Helena Roth has been on a long journey towards inner gentleness. She describes the place she has reached today as gentle with an edge. This resonated strongly with the concept of gentle rebellion.
For Helena, gentleness appeared to be the only effective response to the harsh internal dialogue which she describes as a mash-up of Hitler, Mao, and Stalin.
She says: “You do gentle. Then you add “the edge”, which for me, is tankespjärn.”
Descriptive Not Prescriptive
Tankespjärn is a description of something that we all experience. It’s found in the opening or invitation to experience a shift. Not enforced from an external source but through an inner electric surge. Where something ignites and a new possibility or perspective is seeded.
Like me, Helena takes a descriptive rather than prescriptive approach to writing, coaching, and creativity. Rather than providing one-size-fits-all blueprints and models, we carry an intuitive connection to this idea of tankespjärn.
Helena says that “when you’re faced with Tankespjärn, there’s a choice. To step away from the possibility, or to step into it. But it sure is hard to forget about that door, leading to the unknown; the knowledge of which will, once revealed, always stay with you, even if you chose to let the door slam shut without entering.
What is tankespjärn for one, might not be for another. They aren’t necessarily universal or general, but rather personal and specific. What makes me go Huh? might not cause even the slightest ripple within you, and vice versa.”
I have experienced it over and over in my life. It’s nice to put a name to it.
“Certainty is a closing of the mind, to create the new requires doubt” – Milton Glazer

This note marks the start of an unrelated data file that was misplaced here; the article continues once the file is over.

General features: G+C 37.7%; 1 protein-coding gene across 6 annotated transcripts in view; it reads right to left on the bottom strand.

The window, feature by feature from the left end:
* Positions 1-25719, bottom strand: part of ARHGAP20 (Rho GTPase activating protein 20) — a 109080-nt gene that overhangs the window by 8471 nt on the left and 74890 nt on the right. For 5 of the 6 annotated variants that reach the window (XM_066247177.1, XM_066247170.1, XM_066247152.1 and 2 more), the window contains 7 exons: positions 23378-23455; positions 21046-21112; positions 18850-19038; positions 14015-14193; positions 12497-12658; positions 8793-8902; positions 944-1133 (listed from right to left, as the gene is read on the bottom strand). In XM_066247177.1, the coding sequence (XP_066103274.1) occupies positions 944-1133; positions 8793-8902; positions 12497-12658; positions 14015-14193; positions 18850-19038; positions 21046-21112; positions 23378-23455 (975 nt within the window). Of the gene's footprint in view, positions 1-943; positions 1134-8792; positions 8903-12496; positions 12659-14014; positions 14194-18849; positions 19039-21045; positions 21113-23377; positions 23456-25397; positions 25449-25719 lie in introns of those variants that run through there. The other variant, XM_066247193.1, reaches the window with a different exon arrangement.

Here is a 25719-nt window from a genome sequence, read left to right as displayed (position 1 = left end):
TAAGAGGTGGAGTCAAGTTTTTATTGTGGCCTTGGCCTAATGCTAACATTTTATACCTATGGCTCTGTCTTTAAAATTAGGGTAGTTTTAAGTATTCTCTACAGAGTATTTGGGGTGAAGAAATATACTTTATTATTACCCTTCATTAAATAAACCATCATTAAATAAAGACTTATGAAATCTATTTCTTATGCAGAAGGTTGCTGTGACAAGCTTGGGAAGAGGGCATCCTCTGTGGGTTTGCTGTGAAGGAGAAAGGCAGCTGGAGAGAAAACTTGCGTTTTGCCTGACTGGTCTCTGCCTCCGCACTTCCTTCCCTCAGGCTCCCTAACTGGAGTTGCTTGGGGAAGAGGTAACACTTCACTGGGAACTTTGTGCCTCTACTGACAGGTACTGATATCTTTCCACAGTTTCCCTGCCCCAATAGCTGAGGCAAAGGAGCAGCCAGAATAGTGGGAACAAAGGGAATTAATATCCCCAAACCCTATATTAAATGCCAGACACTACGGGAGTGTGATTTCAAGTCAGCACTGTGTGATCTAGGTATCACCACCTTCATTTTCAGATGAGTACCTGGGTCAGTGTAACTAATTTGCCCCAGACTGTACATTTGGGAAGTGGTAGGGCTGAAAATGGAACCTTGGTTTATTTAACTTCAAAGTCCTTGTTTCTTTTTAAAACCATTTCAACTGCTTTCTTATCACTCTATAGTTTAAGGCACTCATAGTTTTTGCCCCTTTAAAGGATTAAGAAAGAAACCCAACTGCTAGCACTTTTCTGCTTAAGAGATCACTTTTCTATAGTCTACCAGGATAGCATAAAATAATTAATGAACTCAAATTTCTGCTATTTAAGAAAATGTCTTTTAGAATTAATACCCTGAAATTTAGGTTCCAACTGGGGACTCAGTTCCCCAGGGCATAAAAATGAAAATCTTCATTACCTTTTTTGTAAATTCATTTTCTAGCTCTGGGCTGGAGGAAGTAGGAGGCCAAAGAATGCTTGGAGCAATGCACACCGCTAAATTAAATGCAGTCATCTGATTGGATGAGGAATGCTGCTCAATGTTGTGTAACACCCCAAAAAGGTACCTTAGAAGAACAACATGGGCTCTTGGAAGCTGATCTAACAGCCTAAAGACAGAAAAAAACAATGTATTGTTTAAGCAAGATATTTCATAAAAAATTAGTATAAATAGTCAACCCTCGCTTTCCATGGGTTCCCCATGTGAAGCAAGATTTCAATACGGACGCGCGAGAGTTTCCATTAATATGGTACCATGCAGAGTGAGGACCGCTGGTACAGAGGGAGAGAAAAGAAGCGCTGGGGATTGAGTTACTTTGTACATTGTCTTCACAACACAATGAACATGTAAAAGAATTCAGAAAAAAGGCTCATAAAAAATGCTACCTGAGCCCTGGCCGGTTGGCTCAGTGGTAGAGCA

In the converesation we talk about:
- What ‘tankespjärn’ means, and how Helena discovered it as a perfect personal philosophy
- How to find your ‘edge’ and what it looks like to walk along it in life
- Learning gentleness and how to stick with it when we make errors
- Seeing gentleness as a shock absorber which can help us roll with the punches of life
- Why we are both fans of descriptive rather than prescriptive approaches to blogging and business
- The sources of our current ‘epidemic of harshness’ (and the potential antidotes to it)
- How certainty and anxiety rise together, and what can happen when we drop our certainty statements and changing our language
- The infectiousness of culture (how we can be more intentional in order to create a gentler and less harsh world)
- Why it’s OK to not have (or share) your opinion
- How your enjoyment doesn’t detract from my suffering (and why it’s important to share what feels good rather than staying silent)
- The ways we shape and create our own reality with the people and stories we surround ourselves
- How adversity is often the fertile ground of connection, beauty, and art
- What to do with your desire to make a positive imprint (and how to use this in conjunction with your approach to social media)
- How to curate healthy filters of input and output in order to build an energising creative rhythm
Connect With Helena
Helena and I also did a series of five conversations for her podcast: